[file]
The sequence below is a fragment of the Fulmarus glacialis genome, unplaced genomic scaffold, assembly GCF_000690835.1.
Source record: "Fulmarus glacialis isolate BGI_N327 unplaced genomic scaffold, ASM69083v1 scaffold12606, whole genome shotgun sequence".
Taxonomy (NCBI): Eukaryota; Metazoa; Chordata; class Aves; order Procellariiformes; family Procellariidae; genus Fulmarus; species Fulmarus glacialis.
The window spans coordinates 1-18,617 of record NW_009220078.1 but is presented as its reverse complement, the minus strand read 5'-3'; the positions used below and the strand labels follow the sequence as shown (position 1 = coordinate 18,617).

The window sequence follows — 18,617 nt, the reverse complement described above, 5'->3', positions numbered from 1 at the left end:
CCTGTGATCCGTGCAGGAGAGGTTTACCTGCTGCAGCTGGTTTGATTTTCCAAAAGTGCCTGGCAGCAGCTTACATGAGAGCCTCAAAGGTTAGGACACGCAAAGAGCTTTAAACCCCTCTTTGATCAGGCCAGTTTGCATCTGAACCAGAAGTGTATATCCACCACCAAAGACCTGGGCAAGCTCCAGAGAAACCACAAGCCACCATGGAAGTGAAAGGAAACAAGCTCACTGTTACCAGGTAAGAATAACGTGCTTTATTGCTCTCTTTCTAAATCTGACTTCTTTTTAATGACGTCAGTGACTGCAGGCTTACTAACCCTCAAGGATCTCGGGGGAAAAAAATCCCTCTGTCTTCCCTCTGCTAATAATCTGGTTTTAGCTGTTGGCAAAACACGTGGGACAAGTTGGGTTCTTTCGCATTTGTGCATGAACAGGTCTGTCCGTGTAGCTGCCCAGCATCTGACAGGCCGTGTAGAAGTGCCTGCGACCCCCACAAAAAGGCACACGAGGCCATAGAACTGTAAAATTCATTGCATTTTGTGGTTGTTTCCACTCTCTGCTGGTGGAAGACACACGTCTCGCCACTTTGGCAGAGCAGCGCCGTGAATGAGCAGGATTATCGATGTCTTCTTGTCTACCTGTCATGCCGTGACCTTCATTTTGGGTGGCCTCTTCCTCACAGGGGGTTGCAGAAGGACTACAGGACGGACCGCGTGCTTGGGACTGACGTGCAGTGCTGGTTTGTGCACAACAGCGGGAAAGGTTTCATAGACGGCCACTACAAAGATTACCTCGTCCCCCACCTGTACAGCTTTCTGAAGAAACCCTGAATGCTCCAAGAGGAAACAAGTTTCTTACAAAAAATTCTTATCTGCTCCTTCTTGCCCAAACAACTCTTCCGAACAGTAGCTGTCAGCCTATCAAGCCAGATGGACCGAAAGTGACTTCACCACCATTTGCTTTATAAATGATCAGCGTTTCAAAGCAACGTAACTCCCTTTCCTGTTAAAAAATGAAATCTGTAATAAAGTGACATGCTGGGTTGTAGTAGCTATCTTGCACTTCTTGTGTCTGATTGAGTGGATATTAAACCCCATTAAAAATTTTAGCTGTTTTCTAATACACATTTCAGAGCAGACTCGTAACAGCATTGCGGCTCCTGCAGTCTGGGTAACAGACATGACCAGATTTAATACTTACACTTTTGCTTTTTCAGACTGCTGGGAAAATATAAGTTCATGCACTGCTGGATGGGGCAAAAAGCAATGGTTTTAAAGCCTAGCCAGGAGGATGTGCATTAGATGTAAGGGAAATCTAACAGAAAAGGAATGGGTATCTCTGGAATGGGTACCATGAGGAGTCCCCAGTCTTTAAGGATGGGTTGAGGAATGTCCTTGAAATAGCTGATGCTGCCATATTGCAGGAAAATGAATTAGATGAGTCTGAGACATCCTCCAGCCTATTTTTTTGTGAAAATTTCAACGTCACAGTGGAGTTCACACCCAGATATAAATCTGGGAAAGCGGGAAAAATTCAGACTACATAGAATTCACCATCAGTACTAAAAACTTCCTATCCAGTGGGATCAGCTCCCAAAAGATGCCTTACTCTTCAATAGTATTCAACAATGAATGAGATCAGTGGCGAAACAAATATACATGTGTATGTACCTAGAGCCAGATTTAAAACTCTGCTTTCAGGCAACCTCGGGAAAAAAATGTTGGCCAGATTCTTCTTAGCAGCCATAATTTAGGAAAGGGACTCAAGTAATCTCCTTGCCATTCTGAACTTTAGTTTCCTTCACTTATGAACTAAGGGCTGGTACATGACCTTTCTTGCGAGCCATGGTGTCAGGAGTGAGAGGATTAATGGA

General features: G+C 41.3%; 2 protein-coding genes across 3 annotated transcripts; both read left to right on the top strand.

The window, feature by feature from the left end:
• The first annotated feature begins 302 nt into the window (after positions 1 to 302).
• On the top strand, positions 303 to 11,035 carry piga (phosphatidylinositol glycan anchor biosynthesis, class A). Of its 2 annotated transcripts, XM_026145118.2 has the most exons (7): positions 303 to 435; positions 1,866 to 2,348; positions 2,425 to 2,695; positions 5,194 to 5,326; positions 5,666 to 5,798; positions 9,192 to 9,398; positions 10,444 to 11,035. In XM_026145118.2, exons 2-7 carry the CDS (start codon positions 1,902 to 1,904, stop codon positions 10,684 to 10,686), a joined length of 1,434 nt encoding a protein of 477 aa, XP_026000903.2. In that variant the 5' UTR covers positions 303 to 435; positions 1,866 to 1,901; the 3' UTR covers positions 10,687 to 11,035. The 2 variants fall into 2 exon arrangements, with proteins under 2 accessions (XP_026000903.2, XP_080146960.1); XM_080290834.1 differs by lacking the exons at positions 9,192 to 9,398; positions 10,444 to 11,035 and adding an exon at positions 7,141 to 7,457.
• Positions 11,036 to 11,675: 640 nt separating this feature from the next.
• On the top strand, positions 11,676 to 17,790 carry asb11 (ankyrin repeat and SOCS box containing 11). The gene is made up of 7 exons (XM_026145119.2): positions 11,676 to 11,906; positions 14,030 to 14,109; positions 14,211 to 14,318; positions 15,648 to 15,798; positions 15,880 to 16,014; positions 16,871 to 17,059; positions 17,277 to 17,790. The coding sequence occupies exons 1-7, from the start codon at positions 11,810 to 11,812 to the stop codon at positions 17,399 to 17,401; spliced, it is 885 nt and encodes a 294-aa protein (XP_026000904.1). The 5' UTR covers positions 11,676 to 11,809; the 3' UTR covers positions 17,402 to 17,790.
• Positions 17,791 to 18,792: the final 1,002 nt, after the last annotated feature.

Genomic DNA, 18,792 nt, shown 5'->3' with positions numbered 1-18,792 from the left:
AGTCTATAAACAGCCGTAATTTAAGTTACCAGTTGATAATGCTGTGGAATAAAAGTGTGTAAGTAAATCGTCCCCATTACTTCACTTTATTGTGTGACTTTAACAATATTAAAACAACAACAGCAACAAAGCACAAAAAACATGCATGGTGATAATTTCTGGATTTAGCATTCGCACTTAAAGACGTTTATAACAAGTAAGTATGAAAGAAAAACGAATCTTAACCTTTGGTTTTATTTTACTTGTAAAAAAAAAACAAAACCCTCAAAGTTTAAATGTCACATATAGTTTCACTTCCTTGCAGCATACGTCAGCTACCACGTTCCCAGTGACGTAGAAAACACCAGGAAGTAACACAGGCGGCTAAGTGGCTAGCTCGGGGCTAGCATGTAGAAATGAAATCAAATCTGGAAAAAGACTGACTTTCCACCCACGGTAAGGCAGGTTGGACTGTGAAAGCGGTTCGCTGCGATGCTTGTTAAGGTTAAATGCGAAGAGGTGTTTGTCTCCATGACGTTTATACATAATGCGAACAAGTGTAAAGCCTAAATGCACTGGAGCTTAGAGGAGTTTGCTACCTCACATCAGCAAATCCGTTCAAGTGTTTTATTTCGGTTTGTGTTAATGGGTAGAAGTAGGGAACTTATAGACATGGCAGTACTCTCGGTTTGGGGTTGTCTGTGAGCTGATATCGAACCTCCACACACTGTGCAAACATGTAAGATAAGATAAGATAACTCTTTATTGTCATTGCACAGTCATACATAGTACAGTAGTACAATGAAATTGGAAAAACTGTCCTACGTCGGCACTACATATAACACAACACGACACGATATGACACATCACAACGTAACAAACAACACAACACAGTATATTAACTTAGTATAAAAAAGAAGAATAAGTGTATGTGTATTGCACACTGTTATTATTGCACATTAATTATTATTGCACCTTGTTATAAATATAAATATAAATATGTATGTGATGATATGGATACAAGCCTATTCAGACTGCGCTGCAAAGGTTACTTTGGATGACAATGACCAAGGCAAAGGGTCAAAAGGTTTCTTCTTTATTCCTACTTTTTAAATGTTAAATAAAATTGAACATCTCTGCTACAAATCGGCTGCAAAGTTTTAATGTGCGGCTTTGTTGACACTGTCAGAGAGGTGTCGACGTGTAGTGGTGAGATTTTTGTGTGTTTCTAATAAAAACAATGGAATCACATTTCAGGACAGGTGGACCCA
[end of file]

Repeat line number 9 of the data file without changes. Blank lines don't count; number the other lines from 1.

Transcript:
• The first annotated feature begins 302 nt into the window (after positions 1 to 302).